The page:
A person’s failure “to pay any tax” after the government’s demand for payment creates “a lien in favor of the United States upon all property and rights to property, whether real or personal, belonging to such person.” But what happens if the property of such person is jointly owned with another who doesn’t owe tax? A district court asked this question said it was permissible for the government to proceed with a forced sale (David Scott Dase, DC-AL, 2/27/20).
The case involved a brother and sister who inherited property from their father. Each held a one-half interest, although only the brother and his spouse lived on the property. The sister hadn’t lived there since she was a child. The brother made all the mortgage payments and eventually paid off the mortgage in full. The government obtained a default judgment against the brother for more than $290,000 in federal employment taxes, unemployment taxes, a civil penalty, plus statutory fees and interest. As a result of the default judgment, the government has a lien on the property, which permits a decree of sale and a distribution of the proceeds.
In permitting the sale to proceed, the district court had to consider the impact on a third party…the sister. The court evaluated four established factors in determining that the impact on the sister did not overcome the government’s interest in a forced a sale:
- Factor 1: The extent to which the government’s financial interests would be prejudiced if it were relegated to a forced sale of the partial interest actually liable for the delinquent taxes, here the brother’s interest. If the government had to sell the brother’s one-half interest in the property while allowing the sister to keep her half, it would end up with less than if the entire property were sold and the proceeds were divided in half. Thus, a sale of the brother’s interest alone would prejudice the government.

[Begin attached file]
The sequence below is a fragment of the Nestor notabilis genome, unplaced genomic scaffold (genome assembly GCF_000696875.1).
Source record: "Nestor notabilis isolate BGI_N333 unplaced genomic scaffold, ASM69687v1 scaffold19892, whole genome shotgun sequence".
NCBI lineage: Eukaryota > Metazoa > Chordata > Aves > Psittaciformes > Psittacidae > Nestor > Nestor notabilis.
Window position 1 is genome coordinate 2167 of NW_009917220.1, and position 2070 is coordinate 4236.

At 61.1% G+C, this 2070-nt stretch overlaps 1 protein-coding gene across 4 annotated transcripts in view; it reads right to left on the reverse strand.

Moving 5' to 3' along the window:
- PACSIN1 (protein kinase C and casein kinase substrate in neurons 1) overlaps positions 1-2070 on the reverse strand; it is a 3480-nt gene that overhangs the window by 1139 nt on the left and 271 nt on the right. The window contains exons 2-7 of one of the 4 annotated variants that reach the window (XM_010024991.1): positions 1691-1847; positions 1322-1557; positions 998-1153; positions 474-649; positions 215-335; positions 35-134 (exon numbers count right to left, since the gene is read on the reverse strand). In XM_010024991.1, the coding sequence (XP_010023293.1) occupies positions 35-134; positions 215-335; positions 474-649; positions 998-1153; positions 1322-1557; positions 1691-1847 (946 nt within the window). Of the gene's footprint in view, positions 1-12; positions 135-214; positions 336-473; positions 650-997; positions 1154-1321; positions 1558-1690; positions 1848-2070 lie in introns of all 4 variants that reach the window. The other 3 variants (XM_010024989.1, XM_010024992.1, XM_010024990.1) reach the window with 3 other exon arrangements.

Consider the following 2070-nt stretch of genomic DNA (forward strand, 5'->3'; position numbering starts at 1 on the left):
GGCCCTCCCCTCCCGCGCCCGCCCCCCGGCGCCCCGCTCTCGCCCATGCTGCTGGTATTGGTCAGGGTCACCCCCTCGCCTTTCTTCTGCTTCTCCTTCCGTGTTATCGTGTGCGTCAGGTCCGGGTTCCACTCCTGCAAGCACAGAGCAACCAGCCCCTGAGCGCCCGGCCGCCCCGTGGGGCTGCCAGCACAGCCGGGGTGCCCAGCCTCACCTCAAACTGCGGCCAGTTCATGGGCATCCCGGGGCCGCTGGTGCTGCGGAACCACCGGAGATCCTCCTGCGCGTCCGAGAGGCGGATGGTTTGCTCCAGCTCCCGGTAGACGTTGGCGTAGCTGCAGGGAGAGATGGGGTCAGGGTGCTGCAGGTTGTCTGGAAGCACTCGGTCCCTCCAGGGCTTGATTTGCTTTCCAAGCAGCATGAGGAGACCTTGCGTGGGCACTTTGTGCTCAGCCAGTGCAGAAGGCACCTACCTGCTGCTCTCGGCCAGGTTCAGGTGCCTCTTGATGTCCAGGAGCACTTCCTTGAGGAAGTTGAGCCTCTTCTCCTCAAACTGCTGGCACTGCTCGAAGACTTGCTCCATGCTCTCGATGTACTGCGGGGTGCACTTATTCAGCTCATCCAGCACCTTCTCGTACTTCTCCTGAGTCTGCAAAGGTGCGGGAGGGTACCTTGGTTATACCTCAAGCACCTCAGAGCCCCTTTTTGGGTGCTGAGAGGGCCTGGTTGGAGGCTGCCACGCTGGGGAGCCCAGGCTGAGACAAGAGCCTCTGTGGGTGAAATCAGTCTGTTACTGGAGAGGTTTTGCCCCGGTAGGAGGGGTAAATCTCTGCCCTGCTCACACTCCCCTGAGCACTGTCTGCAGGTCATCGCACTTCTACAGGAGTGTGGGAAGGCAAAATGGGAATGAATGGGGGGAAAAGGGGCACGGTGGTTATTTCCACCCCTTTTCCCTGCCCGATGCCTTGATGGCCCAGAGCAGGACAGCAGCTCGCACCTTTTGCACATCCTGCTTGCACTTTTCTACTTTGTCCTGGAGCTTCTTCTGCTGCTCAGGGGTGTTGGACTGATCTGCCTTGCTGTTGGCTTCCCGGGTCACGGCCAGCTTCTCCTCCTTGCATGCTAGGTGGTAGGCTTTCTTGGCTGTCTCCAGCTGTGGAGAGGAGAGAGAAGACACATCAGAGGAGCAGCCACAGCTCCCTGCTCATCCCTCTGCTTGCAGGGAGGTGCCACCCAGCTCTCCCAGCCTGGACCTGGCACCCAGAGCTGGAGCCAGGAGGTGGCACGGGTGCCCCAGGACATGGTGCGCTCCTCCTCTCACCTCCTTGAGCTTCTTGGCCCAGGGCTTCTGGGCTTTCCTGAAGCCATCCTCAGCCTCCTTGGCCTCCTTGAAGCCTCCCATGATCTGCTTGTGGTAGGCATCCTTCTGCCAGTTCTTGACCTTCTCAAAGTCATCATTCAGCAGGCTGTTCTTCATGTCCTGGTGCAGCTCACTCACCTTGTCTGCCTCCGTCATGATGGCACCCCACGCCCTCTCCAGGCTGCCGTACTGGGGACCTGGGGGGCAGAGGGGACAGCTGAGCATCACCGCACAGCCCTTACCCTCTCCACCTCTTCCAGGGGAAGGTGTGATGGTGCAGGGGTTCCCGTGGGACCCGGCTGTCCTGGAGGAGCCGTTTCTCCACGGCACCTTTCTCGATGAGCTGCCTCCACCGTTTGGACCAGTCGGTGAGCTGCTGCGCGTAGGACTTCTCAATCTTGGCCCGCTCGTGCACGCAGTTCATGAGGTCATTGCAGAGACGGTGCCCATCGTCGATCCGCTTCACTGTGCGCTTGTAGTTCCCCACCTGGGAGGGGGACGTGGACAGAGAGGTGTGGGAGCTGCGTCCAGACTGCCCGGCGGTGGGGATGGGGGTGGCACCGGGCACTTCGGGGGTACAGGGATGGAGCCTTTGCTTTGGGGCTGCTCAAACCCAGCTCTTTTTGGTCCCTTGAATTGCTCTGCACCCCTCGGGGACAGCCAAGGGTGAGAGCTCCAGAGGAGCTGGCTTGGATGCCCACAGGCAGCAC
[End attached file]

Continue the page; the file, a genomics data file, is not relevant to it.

- Factor 2: Whether the third party with a non-liable separate interest in the property would, in the normal course of events, have a legally recognized expectation that that separate property would not be subject to forced sale by the delinquent taxpayer or his or her creditors. This factor weighs in favor of the government because under state law (Alabama), a joint owner can force a partition or sale of the property (the sister could have forced this as well if she choose to do so).
- Factor 3: The likely prejudice to the third party, in the form of personal dislocation costs and inadequate compensation. Here the sister didn’t live on the property and would receive half the proceeds, so this factor weighs in favor of the government.
- Factor 4: The relative character and value of the non-liable and liable interests held in the property. If the third party has no present possessory interest or fee interest in the property, there may be little reason not to allow the sale. Since only the brother lived on the property and he paid the mortgage, this factor weighs in favor of the government.
Bottom line: All factors support a forced sale of the entire property by the government to recoup some of the taxes owned by one of the joint owners of the property.